Enchanted coins, though, offer more than just the opportunity to slip a good curse under the character’s defenses. They can also provide the fodder for a variety of adventure themes – ranging from “good things come in small packages” to the almost ubiquitous “money is the root of all evil”. Money is a part of everyday life – for the characters and the players – so don’t hesitate to use it as a story element or adventure seed.

That being said, here are a few dirty tricks to slip into your PCs’ money pouches…

WEALTH BANE

The wealth banes were created by the Scarlet Coven – mad mages convinced that the plight of the poor would be alleviated if only the gold of the wealth was disposed of. It took the coven nearly a decade of effort to gather the wealth necessary to create the banes, and it is whispered that the treasure troves of three mighty dragons – Silvermane, Harshfire, and Blacktongue – were consumed.

In the end, the coven was successful. The result, however, was not as they intended. The wealth banes were quickly detected, and decisive action was rapidly taken against the coven. Although the coven’s leader, Kesand, would not be captured until almost nine years had passed, the “glorious” vision of the Scarlet Coven never came to pass.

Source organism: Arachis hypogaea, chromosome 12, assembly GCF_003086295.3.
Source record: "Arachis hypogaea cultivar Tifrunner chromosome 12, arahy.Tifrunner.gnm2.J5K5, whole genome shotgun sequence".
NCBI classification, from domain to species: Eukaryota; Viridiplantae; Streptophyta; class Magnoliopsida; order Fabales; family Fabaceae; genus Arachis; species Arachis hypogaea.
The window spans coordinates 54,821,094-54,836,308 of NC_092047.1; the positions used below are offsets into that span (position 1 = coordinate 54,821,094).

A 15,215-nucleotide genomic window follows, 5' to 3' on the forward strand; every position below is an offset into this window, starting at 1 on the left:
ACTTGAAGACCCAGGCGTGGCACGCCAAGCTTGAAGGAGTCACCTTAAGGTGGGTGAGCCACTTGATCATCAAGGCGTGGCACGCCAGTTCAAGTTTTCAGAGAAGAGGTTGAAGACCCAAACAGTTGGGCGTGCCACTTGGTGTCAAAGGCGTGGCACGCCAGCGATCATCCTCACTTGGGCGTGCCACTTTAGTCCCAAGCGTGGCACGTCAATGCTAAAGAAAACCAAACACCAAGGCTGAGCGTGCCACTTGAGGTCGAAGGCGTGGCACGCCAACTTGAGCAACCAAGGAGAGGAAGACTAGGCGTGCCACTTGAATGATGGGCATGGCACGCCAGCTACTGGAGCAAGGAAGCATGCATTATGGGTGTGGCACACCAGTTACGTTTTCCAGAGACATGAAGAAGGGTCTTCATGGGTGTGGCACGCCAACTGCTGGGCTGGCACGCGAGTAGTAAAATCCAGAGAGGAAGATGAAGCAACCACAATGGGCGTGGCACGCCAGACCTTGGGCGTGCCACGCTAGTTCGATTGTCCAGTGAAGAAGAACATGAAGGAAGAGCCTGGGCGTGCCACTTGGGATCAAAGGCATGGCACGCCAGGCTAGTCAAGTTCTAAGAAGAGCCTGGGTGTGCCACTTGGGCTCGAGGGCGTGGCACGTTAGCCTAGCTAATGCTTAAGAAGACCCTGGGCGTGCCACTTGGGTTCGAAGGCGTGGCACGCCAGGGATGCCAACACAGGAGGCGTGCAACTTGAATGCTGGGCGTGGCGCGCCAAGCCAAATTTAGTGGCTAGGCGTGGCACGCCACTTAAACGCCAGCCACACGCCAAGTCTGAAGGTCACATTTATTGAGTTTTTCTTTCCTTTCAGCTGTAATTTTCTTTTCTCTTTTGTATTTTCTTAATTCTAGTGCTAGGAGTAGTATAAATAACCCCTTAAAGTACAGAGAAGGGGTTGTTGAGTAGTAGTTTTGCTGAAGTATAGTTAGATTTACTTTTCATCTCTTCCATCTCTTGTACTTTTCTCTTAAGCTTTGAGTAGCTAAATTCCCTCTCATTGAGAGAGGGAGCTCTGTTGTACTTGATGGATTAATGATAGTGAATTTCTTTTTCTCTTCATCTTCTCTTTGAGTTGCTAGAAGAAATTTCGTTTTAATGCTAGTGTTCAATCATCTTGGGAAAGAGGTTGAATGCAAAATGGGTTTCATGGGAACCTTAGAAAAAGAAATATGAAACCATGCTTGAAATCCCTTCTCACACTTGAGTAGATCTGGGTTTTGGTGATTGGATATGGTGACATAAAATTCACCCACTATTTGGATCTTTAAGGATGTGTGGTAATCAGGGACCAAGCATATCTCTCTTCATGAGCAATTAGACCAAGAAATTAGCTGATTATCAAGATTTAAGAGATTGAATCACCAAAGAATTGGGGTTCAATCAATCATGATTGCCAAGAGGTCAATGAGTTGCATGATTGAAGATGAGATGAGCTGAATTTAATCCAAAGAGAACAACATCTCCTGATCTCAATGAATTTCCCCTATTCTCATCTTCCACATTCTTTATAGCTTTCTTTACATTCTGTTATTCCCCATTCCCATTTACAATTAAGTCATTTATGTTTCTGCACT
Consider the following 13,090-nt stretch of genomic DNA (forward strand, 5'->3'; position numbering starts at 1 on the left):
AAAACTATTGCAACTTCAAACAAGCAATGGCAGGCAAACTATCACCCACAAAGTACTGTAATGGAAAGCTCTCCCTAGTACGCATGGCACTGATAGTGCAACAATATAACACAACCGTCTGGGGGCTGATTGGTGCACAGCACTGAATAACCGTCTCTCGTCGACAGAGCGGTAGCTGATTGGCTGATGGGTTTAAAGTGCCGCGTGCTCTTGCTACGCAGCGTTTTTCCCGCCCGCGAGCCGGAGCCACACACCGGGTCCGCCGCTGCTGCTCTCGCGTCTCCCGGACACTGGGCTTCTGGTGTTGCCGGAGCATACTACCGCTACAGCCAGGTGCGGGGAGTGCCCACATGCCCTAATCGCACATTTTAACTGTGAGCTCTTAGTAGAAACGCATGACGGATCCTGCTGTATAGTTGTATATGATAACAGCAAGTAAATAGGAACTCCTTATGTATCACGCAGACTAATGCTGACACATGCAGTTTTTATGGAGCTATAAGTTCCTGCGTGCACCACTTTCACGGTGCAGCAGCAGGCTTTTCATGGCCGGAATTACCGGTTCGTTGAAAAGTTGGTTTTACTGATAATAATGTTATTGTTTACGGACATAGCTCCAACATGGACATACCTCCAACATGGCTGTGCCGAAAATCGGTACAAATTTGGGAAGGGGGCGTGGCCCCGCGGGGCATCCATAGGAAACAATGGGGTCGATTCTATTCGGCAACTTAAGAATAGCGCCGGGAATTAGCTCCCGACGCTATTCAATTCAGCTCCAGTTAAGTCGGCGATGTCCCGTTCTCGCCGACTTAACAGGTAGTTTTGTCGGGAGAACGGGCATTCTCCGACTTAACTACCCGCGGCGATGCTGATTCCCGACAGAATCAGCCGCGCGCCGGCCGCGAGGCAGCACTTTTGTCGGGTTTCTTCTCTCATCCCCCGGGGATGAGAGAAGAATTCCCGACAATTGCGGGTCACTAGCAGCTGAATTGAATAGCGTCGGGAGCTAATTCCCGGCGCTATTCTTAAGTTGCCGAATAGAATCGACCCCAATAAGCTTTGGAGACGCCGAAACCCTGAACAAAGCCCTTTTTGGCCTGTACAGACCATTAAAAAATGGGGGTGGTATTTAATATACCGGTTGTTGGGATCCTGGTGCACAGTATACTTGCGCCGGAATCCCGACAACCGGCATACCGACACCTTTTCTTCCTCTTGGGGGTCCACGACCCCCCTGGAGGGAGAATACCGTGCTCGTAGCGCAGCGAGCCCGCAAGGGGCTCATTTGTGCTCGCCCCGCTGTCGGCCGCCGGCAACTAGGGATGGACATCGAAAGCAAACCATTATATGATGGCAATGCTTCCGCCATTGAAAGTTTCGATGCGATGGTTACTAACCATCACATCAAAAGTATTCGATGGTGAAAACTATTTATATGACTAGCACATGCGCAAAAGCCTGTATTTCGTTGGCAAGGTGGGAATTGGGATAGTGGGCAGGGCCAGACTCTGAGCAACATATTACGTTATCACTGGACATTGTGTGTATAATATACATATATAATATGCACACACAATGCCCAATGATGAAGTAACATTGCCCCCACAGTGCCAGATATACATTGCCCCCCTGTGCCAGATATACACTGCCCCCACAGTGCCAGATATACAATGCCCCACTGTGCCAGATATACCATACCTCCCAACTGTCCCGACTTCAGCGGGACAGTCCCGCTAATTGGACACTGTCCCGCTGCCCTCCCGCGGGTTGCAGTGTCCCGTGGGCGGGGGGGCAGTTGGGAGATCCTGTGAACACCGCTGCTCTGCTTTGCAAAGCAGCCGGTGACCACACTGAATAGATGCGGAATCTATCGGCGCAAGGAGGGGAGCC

A wealth bane appears to be a normal copper coin, but when placed in close proximity to a platinum, gold, or silver coin the wealth bane will transmute their metal into common copper. For every hour that a wealth bane is kept within a foot of other coins (for example, within a coin pouch) there is a cumulative 10% chance that the other coins will be transformed into copper.

Most of the wealth banes were either destroyed or are now kept – carefully – in private collections as curiosity pieces. Others, however, followed the whimsical paths of commerce and disappeared into the far corners of the globe. Often their victims never become aware of what caused the strange transformation, and end up spending the wealth bane as if it were a normal coin – passing it on to some new victim.